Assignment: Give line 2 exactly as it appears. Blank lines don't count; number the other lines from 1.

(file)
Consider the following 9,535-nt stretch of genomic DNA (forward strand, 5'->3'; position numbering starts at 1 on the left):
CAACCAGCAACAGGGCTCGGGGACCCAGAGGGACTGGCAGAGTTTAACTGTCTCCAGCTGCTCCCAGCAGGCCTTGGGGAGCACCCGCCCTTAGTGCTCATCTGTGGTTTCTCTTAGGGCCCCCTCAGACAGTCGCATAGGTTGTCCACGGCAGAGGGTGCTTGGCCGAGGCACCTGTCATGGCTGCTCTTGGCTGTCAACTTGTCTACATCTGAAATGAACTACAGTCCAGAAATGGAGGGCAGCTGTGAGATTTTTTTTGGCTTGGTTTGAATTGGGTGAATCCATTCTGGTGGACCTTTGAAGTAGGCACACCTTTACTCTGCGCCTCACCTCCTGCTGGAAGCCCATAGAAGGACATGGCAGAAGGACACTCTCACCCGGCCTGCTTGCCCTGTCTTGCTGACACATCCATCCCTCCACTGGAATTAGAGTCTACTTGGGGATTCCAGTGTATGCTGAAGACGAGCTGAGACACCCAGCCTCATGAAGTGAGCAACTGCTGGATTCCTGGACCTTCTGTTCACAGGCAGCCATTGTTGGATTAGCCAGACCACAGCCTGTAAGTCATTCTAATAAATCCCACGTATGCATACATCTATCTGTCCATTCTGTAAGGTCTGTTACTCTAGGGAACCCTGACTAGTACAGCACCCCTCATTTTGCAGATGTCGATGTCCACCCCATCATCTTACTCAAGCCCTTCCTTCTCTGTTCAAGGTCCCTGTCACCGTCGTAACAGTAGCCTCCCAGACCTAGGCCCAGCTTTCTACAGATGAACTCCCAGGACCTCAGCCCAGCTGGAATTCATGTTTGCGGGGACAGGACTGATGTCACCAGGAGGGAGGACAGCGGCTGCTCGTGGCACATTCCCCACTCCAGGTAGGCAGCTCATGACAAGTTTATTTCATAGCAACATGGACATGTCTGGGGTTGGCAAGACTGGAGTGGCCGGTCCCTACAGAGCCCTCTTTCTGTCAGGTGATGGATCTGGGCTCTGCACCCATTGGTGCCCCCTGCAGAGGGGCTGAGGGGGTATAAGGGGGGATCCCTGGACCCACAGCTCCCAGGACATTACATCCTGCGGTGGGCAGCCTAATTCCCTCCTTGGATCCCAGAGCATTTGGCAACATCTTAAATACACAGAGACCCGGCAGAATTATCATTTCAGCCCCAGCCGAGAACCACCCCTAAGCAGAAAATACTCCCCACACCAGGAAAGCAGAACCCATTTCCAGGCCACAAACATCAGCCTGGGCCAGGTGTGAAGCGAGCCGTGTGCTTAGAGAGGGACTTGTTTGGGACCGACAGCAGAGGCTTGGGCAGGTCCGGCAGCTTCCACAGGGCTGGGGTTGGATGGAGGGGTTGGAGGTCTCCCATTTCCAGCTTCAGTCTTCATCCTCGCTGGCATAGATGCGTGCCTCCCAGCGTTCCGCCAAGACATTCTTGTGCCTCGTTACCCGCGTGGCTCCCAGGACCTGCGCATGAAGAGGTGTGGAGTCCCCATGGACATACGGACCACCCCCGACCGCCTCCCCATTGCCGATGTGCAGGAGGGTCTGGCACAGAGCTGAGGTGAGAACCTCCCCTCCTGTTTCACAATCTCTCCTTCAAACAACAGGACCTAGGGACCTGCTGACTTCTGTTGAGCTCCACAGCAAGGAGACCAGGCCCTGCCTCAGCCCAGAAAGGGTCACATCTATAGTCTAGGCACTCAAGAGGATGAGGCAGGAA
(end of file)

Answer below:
CAACCAGCAACAGGGCTCGGGGACCCAGAGGGACTGGCAGAGTTTAACTGTCTCCAGCTGCTCCCAGCAGGCCTTGGGGAGCACCCGCCCTTAGTGCTCATCTGTGGTTTCTCTTAGGGCCCCCTCAGACAGTCGCATAGGTTGTCCACGGCAGAGGGTGCTTGGCCGAGGCACCTGTCATGGCTGCTCTTGGCTGTCAACTTGTCTACATCTGAAATGAACTACAGTCCAGAAATGGAGGGCAGCTGTGAGATTTTTTTTGGCTTGGTTTGAATTGGGTGAATCCATTCTGGTGGACCTTTGAAGTAGGCACACCTTTACTCTGCGCCTCACCTCCTGCTGGAAGCCCATAGAAGGACATGGCAGAAGGACACTCTCACCCGGCCTGCTTGCCCTGTCTTGCTGACACATCCATCCCTCCACTGGAATTAGAGTCTACTTGGGGATTCCAGTGTATGCTGAAGACGAGCTGAGACACCCAGCCTCATGAAGTGAGCAACTGCTGGATTCCTGGACCTTCTGTTCACAGGCAGCCATTGTTGGATTAGCCAGACCACAGCCTGTAAGTCATTCTAATAAATCCCACGTATGCATACATCTATCTGTCCATTCTGTAAGGTCTGTTACTCTAGGGAACCCTGACTAGTACAGCACCCCTCATTTTGCAGATGTCGATGTCCACCCCATCATCTTACTCAAGCCCTTCCTTCTCTGTTCAAGGTCCCTGTCACCGTCGTAACAGTAGCCTCCCAGACCTAGGCCCAGCTTTCTACAGATGAACTCCCAGGACCTCAGCCCAGCTGGAATTCATGTTTGCGGGGACAGGACTGATGTCACCAGGAGGGAGGACAGCGGCTGCTCGTGGCACATTCCCCACTCCAGGTAGGCAGCTCATGACAAGTTTATTTCATAGCAACATGGACATGTCTGGGGTTGGCAAGACTGGAGTGGCCGGTCCCTACAGAGCCCTCTTTCTGTCAGGTGATGGATCTGGGCTCTGCACCCATTGGTGCCCCCTGCAGAGGGGCTGAGGGGGTATAAGGGGGGATCCCTGGACCCACAGCTCCCAGGACATTACATCCTGCGGTGGGCAGCCTAATTCCCTCCTTGGATCCCAGAGCATTTGGCAACATCTTAAATACACAGAGACCCGGCAGAATTATCATTTCAGCCCCAGCCGAGAACCACCCCTAAGCAGAAAATACTCCCCACACCAGGAAAGCAGAACCCATTTCCAGGCCACAAACATCAGCCTGGGCCAGGTGTGAAGCGAGCCGTGTGCTTAGAGAGGGACTTGTTTGGGACCGACAGCAGAGGCTTGGGCAGGTCCGGCAGCTTCCACAGGGCTGGGGTTGGATGGAGGGGTTGGAGGTCTCCCATTTCCAGCTTCAGTCTTCATCCTCGCTGGCATAGATGCGTGCCTCCCAGCGTTCCGCCAAGACATTCTTGTGCCTCGTTACCCGCGTGGCTCCCAGGACCTGCGCATGAAGAGGTGTGGAGTCCCCATGGACATACGGACCACCCCCGACCGCCTCCCCATTGCCGATGTGCAGGAGGGTCTGGCACAGAGCTGAGGTGAGAACCTCCCCTCCTGTTTCACAATCTCTCCTTCAAACAACAGGACCTAGGGACCTGCTGACTTCTGTTGAGCTCCACAGCAAGGAGACCAGGCCCTGCCTCAGCCCAGAAAGGGTCACATCTATAGTCTAGGCACTCAAGAGGATGAGGCAGGAA